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Penalties stay low for pot smokers June 8, 2005 - enquirer.com
A proposal to stiffen penalties for marijuana possession in Cincinnati seemed to go up in smoke Tuesday, as the ordinance failed to get out of City Council's Law and Public Safety Committee.
The ordinance's sponsor, Law Committee Chairman David Pepper, said he was dropping the plan after it became clear he did not have the votes.
Only fellow Democrat John Cranley had publicly endorsed the ordinance.
The law would have raised the penalty for possession for any amount of marijuana - even a single joint - to a third-degree misdemeanor, punishable by up to 60 days in jail and a fine of up to $500. It would apply to amounts up to 100 grams of marijuana, or about 3.5 ounces.
It's now a minor misdemeanor - a $100 ticket with no possibility of jail time. That mirrors Ohio's law, one of the most lenient in the country.
Pepper said stiffer penalties were necessary to discourage suburban buyers from coming to Vine Street in Over-the-Rhine and other "open-air drug markets" in the city.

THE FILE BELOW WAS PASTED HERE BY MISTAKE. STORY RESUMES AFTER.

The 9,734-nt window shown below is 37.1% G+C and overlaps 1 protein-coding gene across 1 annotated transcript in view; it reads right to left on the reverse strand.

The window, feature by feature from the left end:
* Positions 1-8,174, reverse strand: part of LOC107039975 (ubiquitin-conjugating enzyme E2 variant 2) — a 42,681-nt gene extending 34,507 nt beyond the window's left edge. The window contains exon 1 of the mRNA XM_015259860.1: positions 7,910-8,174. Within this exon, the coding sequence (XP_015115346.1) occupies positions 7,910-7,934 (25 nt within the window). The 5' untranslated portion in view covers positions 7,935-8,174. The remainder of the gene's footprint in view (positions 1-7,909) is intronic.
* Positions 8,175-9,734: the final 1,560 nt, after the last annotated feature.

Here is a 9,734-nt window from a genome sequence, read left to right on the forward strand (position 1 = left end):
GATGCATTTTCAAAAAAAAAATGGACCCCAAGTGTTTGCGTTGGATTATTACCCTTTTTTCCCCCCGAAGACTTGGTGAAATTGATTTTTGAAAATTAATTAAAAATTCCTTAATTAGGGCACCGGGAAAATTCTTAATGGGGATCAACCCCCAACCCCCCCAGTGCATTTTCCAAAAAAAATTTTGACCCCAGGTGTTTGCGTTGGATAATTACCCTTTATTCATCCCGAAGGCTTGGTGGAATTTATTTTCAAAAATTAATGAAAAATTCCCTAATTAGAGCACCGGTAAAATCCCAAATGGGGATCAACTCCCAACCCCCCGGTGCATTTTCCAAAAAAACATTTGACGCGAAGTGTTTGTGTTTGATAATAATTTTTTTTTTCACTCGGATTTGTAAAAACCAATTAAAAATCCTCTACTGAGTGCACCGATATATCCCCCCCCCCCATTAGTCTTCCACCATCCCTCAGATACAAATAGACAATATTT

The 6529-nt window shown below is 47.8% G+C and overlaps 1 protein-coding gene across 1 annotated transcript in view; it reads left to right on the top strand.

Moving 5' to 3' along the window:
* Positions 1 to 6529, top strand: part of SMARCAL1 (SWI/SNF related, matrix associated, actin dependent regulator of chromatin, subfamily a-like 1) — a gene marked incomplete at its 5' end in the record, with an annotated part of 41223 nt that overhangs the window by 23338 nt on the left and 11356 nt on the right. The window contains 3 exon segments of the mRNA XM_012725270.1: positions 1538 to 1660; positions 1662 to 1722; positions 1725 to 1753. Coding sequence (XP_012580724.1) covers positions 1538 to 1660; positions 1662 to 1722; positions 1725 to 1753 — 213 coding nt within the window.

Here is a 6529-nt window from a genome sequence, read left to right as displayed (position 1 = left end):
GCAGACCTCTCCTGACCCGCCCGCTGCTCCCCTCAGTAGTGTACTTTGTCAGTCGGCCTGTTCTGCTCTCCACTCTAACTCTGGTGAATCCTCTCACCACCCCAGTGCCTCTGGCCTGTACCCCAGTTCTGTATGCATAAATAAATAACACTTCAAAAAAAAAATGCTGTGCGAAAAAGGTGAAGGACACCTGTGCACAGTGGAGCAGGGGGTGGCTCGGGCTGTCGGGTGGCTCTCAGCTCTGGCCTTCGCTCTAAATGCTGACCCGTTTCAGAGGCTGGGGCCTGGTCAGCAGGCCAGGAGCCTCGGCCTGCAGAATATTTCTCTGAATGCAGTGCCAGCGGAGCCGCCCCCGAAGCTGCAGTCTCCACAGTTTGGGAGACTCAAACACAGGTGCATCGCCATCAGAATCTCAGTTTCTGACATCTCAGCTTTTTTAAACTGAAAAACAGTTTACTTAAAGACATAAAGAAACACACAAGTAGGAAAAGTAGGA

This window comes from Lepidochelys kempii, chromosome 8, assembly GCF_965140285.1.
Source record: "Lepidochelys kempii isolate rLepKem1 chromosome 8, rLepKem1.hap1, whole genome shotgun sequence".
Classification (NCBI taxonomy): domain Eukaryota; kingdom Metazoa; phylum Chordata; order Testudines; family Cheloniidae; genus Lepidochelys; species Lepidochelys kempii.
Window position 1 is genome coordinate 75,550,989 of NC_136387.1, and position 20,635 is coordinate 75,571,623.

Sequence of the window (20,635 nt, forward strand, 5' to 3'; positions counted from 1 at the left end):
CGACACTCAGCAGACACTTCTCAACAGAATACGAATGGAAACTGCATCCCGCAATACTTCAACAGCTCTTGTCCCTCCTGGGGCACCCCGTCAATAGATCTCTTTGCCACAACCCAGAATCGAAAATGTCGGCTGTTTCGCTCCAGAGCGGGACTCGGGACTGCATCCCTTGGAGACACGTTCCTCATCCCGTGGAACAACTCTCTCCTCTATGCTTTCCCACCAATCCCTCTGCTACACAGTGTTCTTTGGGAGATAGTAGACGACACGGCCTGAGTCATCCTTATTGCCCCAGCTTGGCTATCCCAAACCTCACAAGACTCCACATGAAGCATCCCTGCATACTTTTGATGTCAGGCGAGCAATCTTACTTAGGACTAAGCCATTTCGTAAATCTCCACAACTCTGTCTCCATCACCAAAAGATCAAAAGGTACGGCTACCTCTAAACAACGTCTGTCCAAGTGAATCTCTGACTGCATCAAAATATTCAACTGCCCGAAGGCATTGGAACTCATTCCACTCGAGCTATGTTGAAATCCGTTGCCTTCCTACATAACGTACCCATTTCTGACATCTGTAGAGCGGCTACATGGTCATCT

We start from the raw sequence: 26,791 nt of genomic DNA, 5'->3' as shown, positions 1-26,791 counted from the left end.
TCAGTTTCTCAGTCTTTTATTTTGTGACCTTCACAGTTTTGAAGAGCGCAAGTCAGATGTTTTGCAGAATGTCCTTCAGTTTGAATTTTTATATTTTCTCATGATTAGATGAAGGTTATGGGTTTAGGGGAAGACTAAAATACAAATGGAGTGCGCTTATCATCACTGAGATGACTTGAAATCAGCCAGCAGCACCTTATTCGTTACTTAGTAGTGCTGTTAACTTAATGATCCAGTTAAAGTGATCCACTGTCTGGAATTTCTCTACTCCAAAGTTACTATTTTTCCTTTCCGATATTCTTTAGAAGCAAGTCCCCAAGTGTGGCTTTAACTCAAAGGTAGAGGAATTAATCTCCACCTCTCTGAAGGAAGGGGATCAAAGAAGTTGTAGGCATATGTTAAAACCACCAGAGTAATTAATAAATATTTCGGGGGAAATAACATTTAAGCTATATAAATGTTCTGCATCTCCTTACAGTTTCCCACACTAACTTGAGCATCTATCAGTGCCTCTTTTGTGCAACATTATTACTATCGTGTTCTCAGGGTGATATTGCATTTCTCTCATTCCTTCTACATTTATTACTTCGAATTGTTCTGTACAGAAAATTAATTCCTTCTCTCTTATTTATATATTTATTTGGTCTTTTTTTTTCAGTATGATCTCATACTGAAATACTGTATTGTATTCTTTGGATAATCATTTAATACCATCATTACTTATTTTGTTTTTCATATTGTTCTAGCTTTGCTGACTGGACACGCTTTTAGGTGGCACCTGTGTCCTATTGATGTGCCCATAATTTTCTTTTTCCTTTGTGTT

But people on both ends of the political dial attacked the plan, and opponents outnumbered supporters 9-3 at Tuesday's public hearing.
They included the chairman of the Hamilton County Libertarian Party, a woman who represents a group she calls "Conservatives for Cannabis" and a self-described West Side Republican who likes to smoke pot.
"I am a family man. At the end of the day, after my kids go to bed, just because I choose a different form of relaxation than the rest of you, that makes me a criminal," said Kenneth Naegele, 38, of West Price Hill.
At the other end of the spectrum, Charterite Councilman Christopher Smitherman said the proposal would be more strictly enforced against African-Americans.
He said he wants murderers and rapists to go to jail - "not somebody who is smoking an individual joint, listening to the Grateful Dead and eating a Twinkie."
A few people heckled Pepper as he spelled out his proposal. One woman carried a sign reading, "Get a life, David. Free weed!"
Pepper, a mayoral candidate, said opponents were trivializing the destructive impact of drug dealing in neighborhoods like Madisonville, Avondale, East Price Hill and Northside.
"I hear some laughter in the audience. To a lot of people in these neighborhoods, this isn't funny at all," he said.